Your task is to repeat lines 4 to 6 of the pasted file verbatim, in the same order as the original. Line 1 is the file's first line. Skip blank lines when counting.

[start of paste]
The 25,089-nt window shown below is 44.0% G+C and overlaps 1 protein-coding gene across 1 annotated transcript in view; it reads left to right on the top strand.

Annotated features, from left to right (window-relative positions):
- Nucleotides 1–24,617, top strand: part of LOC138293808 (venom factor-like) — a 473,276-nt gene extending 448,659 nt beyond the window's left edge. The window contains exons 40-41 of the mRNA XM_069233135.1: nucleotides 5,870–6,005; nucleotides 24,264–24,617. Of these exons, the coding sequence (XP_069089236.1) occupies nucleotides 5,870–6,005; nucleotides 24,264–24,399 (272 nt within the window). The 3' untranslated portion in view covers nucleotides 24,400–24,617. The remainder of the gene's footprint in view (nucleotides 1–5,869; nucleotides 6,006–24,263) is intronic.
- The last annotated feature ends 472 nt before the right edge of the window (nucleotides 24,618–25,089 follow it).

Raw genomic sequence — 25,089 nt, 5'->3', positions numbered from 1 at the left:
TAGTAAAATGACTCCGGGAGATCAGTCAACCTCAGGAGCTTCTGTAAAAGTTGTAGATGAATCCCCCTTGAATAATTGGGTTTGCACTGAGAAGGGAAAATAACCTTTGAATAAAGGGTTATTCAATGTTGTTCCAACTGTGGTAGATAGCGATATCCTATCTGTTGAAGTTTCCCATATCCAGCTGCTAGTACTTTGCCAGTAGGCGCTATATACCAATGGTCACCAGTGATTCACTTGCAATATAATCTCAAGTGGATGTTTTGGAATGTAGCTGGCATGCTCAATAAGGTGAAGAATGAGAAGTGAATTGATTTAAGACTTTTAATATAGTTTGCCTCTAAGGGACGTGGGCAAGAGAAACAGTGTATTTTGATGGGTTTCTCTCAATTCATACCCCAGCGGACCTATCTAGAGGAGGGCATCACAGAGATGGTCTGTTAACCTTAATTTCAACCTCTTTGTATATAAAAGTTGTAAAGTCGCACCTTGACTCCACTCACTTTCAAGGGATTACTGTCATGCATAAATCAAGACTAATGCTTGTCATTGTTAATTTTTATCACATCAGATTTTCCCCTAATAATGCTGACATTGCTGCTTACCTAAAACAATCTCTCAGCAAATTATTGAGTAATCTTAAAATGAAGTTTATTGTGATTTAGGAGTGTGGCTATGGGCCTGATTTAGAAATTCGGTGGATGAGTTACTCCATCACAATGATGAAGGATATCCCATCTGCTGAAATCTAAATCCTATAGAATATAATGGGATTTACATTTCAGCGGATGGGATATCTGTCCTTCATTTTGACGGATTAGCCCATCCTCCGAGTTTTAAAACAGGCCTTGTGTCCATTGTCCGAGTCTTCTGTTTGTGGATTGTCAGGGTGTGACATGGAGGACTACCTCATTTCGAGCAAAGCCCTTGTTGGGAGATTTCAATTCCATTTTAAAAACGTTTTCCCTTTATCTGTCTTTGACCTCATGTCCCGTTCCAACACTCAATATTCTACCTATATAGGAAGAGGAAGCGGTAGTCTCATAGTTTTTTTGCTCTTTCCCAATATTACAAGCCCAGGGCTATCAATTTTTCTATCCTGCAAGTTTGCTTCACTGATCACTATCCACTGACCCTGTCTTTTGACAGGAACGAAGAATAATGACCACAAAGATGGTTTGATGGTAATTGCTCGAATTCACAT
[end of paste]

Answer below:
- The last annotated feature ends 472 nt before the right edge of the window (nucleotides 24,618–25,089 follow it).

Raw genomic sequence — 25,089 nt, 5'->3', positions numbered from 1 at the left:
TAGTAAAATGACTCCGGGAGATCAGTCAACCTCAGGAGCTTCTGTAAAAGTTGTAGATGAATCCCCCTTGAATAATTGGGTTTGCACTGAGAAGGGAAAATAACCTTTGAATAAAGGGTTATTCAATGTTGTTCCAACTGTGGTAGATAGCGATATCCTATCTGTTGAAGTTTCCCATATCCAGCTGCTAGTACTTTGCCAGTAGGCGCTATATACCAATGGTCACCAGTGATTCACTTGCAATATAATCTCAAGTGGATGTTTTGGAATGTAGCTGGCATGCTCAATAAGGTGAAGAATGAGAAGTGAATTGATTTAAGACTTTTAATATAGTTTGCCTCTAAGGGACGTGGGCAAGAGAAACAGTGTATTTTGATGGGTTTCTCTCAATTCATACCCCAGCGGACCTATCTAGAGGAGGGCATCACAGAGATGGTCTGTTAACCTTAATTTCAACCTCTTTGTATATAAAAGTTGTAAAGTCGCACCTTGACTCCACTCACTTTCAAGGGATTACTGTCATGCATAAATCAAGACTAATGCTTGTCATTGTTAATTTTTATCACATCAGATTTTCCCCTAATAATGCTGACATTGCTGCTTACCTAAAACAATCTCTCAGCAAATTATTGAGTAATCTTAAAATGAAGTTTATTGTGATTTAGGAGTGTGGCTATGGGCCTGATTTAGAAATTCGGTGGATGAGTTACTCCATCACAATGATGAAGGATATCCCATCTGCTGAAATCTAAATCCTATAGAATATAATGGGATTTACATTTCAGCGGATGGGATATCTGTCCTTCATTTTGACGGATTAGCCCATCCTCCGAGTTTTAAAACAGGCCTTGTGTCCATTGTCCGAGTCTTCTGTTTGTGGATTGTCAGGGTGTGACATGGAGGACTACCTCATTTCGAGCAAAGCCCTTGTTGGGAGATTTCAATTCCATTTTAAAAACGTTTTCCCTTTATCTGTCTTTGACCTCATGTCCCGTTCCAACACTCAATATTCTACCTATATAGGAAGAGGAAGCGGTAGTCTCATAGTTTTTTTGCTCTTTCCCAATATTACAAGCCCAGGGCTATCAATTTTTCTATCCTGCAAGTTTGCTTCACTGATCACTATCCACTGACCCTGTCTTTTGACAGGAACGAAGAATAATGACCACAAAGATGGTTTGATGGTAATTGCTCGAATTCACAT